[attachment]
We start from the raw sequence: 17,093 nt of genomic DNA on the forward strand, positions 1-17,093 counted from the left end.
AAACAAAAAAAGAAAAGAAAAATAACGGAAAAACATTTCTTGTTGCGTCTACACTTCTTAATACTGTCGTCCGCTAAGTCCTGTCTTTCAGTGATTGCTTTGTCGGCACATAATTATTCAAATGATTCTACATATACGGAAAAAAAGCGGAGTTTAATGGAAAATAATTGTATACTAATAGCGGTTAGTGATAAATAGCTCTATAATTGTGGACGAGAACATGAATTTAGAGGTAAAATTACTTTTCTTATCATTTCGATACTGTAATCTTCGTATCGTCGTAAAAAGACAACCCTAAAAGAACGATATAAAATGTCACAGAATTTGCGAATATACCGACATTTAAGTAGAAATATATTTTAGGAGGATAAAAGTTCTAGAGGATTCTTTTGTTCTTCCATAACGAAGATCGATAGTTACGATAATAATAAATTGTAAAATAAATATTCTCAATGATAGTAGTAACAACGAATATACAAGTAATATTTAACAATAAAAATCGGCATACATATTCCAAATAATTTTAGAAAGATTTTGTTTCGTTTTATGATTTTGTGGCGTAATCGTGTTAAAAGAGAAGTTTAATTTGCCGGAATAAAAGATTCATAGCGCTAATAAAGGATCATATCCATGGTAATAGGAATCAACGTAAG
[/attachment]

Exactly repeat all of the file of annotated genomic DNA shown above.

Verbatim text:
We start from the raw sequence: 17,093 nt of genomic DNA on the forward strand, positions 1-17,093 counted from the left end.
AAACAAAAAAAGAAAAGAAAAATAACGGAAAAACATTTCTTGTTGCGTCTACACTTCTTAATACTGTCGTCCGCTAAGTCCTGTCTTTCAGTGATTGCTTTGTCGGCACATAATTATTCAAATGATTCTACATATACGGAAAAAAAGCGGAGTTTAATGGAAAATAATTGTATACTAATAGCGGTTAGTGATAAATAGCTCTATAATTGTGGACGAGAACATGAATTTAGAGGTAAAATTACTTTTCTTATCATTTCGATACTGTAATCTTCGTATCGTCGTAAAAAGACAACCCTAAAAGAACGATATAAAATGTCACAGAATTTGCGAATATACCGACATTTAAGTAGAAATATATTTTAGGAGGATAAAAGTTCTAGAGGATTCTTTTGTTCTTCCATAACGAAGATCGATAGTTACGATAATAATAAATTGTAAAATAAATATTCTCAATGATAGTAGTAACAACGAATATACAAGTAATATTTAACAATAAAAATCGGCATACATATTCCAAATAATTTTAGAAAGATTTTGTTTCGTTTTATGATTTTGTGGCGTAATCGTGTTAAAAGAGAAGTTTAATTTGCCGGAATAAAAGATTCATAGCGCTAATAAAGGATCATATCCATGGTAATAGGAATCAACGTAAG